Family, Health, Sci-Tech

Water advisory issued for parts of Baltimore County after low levels of microscopic parasite detected

Do you value local journalism? Support today.

UPDATE: The latest round of testing on October 3 showed no sign of the parasite mentioned below.

Original story below…

BALTIMORE, MD—On Thursday, the Baltimore Department of Public Works announced that, during a routine test of the Druid Lake Reservoir, low levels of the microscopic parasite Cryptosporidium were discovered.

Cryptosporidium is a microorganism commonly found in lakes and rivers, which can potentially cause gastrointestinal problems, particularly, in those who are immunocompromised, elderly, or children.

This detection impacts only a portion of the Baltimore region water system, in Baltimore City, Baltimore County, and Howard County. The affected area is shown in the map above.

DPW officials say drinking water remains safe for the general population. Residents can use DPW’s online interactive map to determine if they live in an impacted area.

Cryptosporidium is a microscopic parasite that can be found in water sources. While it can cause health issues, it’s important to emphasize that the levels detected in our water supply do not pose an immediate health risk to the general public. Cryptosporidium is extremely chlorine tolerant, like systems frequently used at hospitals, so secondary treatment is unlikely to reduce its levels.

The levels of Cryptosporidium detected in Baltimore’s water supply indicate a low risk for the general population. This means that for most people, the water is still safe to drink. However, vulnerable populations should consider taking precautions.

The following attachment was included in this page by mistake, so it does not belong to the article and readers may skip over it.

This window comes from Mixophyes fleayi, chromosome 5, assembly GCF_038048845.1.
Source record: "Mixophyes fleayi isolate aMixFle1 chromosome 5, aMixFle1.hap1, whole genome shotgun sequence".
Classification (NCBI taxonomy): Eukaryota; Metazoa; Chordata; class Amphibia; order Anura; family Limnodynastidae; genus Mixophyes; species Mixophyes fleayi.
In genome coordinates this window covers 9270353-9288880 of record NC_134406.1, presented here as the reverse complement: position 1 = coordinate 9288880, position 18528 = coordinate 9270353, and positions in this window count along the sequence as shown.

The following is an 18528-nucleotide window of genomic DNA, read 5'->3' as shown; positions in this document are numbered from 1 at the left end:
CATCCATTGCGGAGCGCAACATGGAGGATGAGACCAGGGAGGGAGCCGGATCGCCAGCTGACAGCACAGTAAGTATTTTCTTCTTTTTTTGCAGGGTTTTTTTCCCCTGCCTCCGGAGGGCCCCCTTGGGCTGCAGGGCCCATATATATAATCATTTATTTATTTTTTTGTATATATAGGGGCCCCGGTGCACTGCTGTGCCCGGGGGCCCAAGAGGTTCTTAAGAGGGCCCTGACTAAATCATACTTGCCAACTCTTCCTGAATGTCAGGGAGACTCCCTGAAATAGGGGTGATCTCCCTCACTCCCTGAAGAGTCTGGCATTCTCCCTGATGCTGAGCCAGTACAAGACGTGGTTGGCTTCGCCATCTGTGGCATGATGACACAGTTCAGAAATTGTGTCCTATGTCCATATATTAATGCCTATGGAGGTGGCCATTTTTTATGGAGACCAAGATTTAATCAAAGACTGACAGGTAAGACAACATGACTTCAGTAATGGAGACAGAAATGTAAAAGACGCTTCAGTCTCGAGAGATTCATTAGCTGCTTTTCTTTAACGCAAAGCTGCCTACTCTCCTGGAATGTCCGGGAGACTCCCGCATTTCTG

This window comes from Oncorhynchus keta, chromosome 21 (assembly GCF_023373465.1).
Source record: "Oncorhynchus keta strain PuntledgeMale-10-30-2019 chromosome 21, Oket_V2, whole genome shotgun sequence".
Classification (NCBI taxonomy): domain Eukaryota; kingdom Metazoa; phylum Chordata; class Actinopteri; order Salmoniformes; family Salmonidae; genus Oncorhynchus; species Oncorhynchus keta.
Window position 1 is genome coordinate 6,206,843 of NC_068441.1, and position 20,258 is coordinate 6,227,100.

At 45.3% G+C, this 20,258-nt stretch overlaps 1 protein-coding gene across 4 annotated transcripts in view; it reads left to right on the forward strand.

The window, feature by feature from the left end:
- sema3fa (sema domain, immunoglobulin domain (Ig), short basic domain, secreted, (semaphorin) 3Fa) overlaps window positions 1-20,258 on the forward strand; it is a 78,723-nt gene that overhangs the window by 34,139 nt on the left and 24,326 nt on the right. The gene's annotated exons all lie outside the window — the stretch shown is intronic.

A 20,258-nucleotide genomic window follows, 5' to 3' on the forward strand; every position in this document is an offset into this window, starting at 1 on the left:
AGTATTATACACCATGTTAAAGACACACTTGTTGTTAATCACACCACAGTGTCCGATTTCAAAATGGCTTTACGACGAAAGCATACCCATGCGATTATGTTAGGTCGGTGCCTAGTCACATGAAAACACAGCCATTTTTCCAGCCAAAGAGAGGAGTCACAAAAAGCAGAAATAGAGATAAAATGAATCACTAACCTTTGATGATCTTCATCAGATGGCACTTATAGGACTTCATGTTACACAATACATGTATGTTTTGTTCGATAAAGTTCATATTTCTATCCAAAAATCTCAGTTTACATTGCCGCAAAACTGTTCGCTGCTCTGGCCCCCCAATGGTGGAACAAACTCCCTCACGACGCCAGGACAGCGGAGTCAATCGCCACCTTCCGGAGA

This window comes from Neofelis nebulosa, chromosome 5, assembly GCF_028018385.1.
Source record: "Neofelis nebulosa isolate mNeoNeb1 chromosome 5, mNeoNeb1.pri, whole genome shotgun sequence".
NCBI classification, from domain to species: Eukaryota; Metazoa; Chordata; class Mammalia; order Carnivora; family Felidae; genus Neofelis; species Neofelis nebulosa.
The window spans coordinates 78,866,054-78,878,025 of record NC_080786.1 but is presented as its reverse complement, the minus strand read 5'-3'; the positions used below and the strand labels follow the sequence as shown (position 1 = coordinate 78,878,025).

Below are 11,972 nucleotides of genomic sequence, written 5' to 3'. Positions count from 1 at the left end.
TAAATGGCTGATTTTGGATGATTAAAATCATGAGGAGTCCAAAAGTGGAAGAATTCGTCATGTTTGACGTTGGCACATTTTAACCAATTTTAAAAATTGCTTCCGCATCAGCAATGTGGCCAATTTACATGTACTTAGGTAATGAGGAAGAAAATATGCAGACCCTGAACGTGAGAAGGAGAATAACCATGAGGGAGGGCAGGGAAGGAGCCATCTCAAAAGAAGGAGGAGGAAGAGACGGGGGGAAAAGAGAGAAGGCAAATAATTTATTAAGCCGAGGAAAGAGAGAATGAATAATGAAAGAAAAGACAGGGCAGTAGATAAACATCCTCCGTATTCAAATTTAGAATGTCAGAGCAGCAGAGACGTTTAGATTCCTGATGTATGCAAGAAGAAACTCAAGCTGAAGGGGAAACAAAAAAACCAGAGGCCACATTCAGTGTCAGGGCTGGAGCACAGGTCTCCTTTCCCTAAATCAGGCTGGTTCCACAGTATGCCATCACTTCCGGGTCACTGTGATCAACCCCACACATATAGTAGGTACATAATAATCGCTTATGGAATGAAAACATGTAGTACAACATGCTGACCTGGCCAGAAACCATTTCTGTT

Health officials say most residents do not need to take any additional precautions unless they have an immunocompromising condition. Exposure to Cryptosporidium can cause cryptosporidiosis, symptoms can include diarrhea, vomiting, fever, and stomach pain. People with healthy immune systems typically are not impacted or quickly recover without medical treatment.

Examples of people with weakened immune systems include those with HIV/AIDS, those with inherited diseases that affect the immune system, cancer, and transplant patients who are taking certain immunosuppressive drugs.

Those with immunocompromising conditions and other sensitive populations are advised to:

  • Drink bottled water
  • Boil water for one minute before consuming
  • Filter tap water using a filter labeled to ANSI/NSF 53 or 58 standards, or a filter designed to remove objects 1 micron or larger. These may be labeled “absolute 1 micron.” (i.e., not Brita-type filters)

The testing was conducted as part of DPW’s recently modified Administrative Order on Consent between the City of Baltimore and the U.S. Environmental Protection Agency which stipulates sampling for Cryptosporidium and Giardia at the City’s uncovered finished reservoirs. Work on the two remaining uncovered finished reservoirs, Ashburton and Druid Lake Reservoir, is expected to be completed by November 30, 2023 and December 30, 2023, respectively.

Samples were collected on September 19, 2023, at the Druid Lake uncovered reservoir and through testing 0.09 Cryptosporidium Oocyst/Liter was detected. The samples follow a thorough laboratory analysis and results are returned within seven days; the results for the test taken this month were returned on September 26, 2023. Monthly sampling collected at Druid Lake Reservoir in August showed no signs of Cryptosporidium.

DPW will conduct more frequent sampling for Cryptosporidium at finished water reservoirs until sampling results can reliably show that Cryptosporidium is not detected.

DPW will notify the public and media on the results of those additional sampling tests.

Additional information is available at the CDC website here.

Please follow and like us: